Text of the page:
Being Healthy Is Not the Same as Being Virtuous

‘Illness and disability are not ways to measure the value of a human life’

Close-up of a reflected pill on a reflective surface. Colorful lights background.
Photo: Aitor Diago/Getty Images

There is a common, problematic way that many of us conceive of “health.” Too often we equate the absence of illness with morality. This leads down many troublesome paths both on a personal and a policy level. It seems we need to be reminded periodically that health is not a moral virtue.

Diet and lifestyle are probably the most commonly moralized aspects of health. How many times have you heard disparaging comments about “lazy” people who “pop pills”? Or the notion that medication is an easy substitute for the hard work of eating “clean” and exercising?

As a family physician, I see patients frequently who internalize these ideas and feel like medication is a personal failing, a sign that they are somehow morally weak. This sets up a dichotomy: Either you are virtuous and take no medication, or you are sick with vice and medication is the punishment you deserve.

This is — of course — ridiculous.

Many medical conditions have nothing to do with lifestyle or even if they are improved by lifestyle change, medication is still necessary. Do I celebrate with patients when we are able to de-prescribe one of their medications? Absolutely! But not because they have found some new moral strength. I’m simply happy when patients feel better. Full stop.

There’s a huge difference between lifestyle counseling and selling a cure-all based on lifestyle change. The former makes you a health care provider, the latter makes you a grifter.

Moralizing ideas are nothing new — they are some of the historical roots of medical grifting and snake oil selling. Over 100 years ago, a guy you might have heard of by the name of John Kellogg led a pseudoscientific health movement that was utterly fixated on virtuous eating. He quite literally believed that flavorful food would lead to a whole host of sins, chief among them masturbation. Really.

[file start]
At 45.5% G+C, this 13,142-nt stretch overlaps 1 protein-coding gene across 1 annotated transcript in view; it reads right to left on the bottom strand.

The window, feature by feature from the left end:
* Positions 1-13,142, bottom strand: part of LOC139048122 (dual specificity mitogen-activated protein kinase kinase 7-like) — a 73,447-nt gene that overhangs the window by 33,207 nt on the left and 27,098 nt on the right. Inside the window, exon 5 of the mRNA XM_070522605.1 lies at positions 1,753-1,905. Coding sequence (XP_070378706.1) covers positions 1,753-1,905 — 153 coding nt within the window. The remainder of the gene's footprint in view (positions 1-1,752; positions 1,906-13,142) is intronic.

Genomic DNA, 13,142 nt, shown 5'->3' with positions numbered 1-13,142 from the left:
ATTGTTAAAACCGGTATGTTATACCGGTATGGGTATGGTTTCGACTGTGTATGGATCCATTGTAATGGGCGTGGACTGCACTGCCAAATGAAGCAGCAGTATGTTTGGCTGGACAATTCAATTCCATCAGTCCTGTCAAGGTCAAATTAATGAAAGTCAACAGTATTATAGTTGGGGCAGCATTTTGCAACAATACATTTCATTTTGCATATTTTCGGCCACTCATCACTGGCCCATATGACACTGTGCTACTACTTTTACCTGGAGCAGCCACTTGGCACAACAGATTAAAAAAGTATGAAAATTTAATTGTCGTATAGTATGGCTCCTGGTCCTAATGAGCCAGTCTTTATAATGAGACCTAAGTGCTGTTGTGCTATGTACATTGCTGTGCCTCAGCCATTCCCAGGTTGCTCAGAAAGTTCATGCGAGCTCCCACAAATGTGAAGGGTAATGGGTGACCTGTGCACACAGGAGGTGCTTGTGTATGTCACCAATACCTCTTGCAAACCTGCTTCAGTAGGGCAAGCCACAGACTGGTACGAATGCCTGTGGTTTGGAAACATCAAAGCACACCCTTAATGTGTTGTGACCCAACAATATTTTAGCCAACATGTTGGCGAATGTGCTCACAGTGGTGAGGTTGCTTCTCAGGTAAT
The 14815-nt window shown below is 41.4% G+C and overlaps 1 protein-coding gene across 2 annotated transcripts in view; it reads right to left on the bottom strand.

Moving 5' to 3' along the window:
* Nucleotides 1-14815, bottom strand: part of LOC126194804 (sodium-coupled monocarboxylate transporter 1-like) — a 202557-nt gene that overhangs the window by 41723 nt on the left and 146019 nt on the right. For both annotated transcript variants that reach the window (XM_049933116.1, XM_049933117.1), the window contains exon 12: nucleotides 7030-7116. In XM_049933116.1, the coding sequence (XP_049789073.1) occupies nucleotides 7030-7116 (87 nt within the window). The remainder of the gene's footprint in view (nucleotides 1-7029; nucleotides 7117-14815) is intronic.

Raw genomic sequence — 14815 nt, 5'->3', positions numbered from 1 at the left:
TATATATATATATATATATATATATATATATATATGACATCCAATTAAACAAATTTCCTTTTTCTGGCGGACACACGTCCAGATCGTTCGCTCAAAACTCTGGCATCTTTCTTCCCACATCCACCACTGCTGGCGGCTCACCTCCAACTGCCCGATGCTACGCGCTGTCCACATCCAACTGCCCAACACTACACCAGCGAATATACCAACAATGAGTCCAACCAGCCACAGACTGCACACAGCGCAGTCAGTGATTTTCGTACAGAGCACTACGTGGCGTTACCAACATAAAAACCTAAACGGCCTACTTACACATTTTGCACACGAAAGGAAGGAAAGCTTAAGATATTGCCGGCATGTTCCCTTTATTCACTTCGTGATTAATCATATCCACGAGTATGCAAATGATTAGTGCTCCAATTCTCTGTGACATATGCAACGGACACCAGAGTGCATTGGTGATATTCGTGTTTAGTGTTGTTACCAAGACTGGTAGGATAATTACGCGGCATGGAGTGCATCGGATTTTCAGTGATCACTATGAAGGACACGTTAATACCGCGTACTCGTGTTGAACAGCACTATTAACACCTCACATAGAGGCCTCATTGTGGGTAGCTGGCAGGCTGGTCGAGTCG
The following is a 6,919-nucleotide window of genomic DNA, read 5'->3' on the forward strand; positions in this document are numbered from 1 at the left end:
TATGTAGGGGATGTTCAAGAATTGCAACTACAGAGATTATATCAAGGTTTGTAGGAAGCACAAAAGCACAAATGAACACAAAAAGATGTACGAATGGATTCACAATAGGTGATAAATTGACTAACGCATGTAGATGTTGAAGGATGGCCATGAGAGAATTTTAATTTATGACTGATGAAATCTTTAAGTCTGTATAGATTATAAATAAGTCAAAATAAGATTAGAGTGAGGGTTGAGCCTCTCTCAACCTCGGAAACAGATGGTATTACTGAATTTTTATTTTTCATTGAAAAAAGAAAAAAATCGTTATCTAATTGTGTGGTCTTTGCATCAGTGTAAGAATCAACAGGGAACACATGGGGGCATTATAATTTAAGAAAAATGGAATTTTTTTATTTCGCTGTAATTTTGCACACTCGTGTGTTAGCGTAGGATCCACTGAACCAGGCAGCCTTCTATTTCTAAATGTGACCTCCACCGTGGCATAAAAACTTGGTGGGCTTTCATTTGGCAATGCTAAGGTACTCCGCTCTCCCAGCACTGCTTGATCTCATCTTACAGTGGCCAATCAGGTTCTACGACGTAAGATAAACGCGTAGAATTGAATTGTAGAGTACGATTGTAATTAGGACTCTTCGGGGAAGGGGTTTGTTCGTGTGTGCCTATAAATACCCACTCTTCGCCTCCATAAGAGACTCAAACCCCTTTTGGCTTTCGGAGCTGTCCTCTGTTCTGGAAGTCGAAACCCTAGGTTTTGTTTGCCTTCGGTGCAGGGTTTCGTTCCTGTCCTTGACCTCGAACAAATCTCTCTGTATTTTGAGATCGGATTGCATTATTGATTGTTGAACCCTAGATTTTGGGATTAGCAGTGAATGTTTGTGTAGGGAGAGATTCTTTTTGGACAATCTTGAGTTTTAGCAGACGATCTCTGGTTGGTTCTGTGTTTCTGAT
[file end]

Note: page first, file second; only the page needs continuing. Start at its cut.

The modern wellness industry inherited Kellogg’s moralizing attitude toward diet, but now the aesthetic of the messaging and the ever-changing fad “superfoods” are different.

Lifestyle can indeed cause illness, there is no doubt about that. I counsel patients on how lifestyle changes can make them feel better all the time. But there’s a huge difference between lifestyle counseling and selling a cure-all based on lifestyle change. The former makes you a health care provider, the latter makes you a grifter.

Remember that whenever we overemphasize individual behavior as causative of health issues, we lose sight of the larger systemic factors that promote illness. Poverty is a major contributor to illness and only persists because we don’t have robust policies to eliminate it. It’s unconscionable to blame people who can’t access high-quality food or afford a gym membership as though it was a simple individual choice and not a result of systemic inequity.

Fixation on diet also promotes fat shaming and fatphobia, neither of which improve the health and well-being of fat people and in many cases cause substantial harm — including within health care, where bias and discrimination based on patient weight is a very real problem.

Mental health is no stranger to moralizing stigma, of course. Similar to how lifestyle is judged, we see the idea that avoiding medication makes you a stronger and better person. The view that mental illness is not real is part of the issue. Taking medication for a fake disease seems immoral and gets spun as the “easy way out.” But ask someone who has struggled with mental illness how easy it felt to treat their condition and you will get a vastly different perspective.

I can’t tell you how often my patients struggle because of these judgments. No one agonizes over whether treating their psoriasis or cataracts makes them weak, but people will suffer because “I just want to fix this on my own” or “my family says I shouldn’t need happy pills.” We are doing active harm to people with mental illness by perpetuating these toxic ideas.